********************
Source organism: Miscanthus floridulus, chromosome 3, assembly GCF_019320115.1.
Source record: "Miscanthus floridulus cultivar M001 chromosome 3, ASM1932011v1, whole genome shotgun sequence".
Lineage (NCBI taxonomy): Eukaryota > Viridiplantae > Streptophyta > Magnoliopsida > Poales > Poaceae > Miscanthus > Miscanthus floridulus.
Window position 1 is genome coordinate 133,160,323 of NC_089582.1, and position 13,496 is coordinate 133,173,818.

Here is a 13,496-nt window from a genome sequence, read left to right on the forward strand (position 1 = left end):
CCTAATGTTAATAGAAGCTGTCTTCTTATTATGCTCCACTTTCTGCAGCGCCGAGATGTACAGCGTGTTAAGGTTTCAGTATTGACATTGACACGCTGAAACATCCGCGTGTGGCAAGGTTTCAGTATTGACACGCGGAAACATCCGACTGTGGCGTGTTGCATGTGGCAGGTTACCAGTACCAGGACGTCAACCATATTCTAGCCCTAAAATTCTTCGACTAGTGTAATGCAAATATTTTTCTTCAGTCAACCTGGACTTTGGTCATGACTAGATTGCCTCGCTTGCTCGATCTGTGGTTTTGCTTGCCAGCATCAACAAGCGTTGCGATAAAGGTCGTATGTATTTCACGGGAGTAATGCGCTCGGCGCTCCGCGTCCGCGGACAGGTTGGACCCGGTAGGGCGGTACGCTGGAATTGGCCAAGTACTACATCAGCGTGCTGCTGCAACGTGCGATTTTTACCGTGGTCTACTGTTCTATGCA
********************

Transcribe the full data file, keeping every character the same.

Source organism: Miscanthus floridulus, chromosome 3, assembly GCF_019320115.1.
Source record: "Miscanthus floridulus cultivar M001 chromosome 3, ASM1932011v1, whole genome shotgun sequence".
Lineage (NCBI taxonomy): Eukaryota > Viridiplantae > Streptophyta > Magnoliopsida > Poales > Poaceae > Miscanthus > Miscanthus floridulus.
Window position 1 is genome coordinate 133,160,323 of NC_089582.1, and position 13,496 is coordinate 133,173,818.

Here is a 13,496-nt window from a genome sequence, read left to right on the forward strand (position 1 = left end):
CCTAATGTTAATAGAAGCTGTCTTCTTATTATGCTCCACTTTCTGCAGCGCCGAGATGTACAGCGTGTTAAGGTTTCAGTATTGACATTGACACGCTGAAACATCCGCGTGTGGCAAGGTTTCAGTATTGACACGCGGAAACATCCGACTGTGGCGTGTTGCATGTGGCAGGTTACCAGTACCAGGACGTCAACCATATTCTAGCCCTAAAATTCTTCGACTAGTGTAATGCAAATATTTTTCTTCAGTCAACCTGGACTTTGGTCATGACTAGATTGCCTCGCTTGCTCGATCTGTGGTTTTGCTTGCCAGCATCAACAAGCGTTGCGATAAAGGTCGTATGTATTTCACGGGAGTAATGCGCTCGGCGCTCCGCGTCCGCGGACAGGTTGGACCCGGTAGGGCGGTACGCTGGAATTGGCCAAGTACTACATCAGCGTGCTGCTGCAACGTGCGATTTTTACCGTGGTCTACTGTTCTATGCA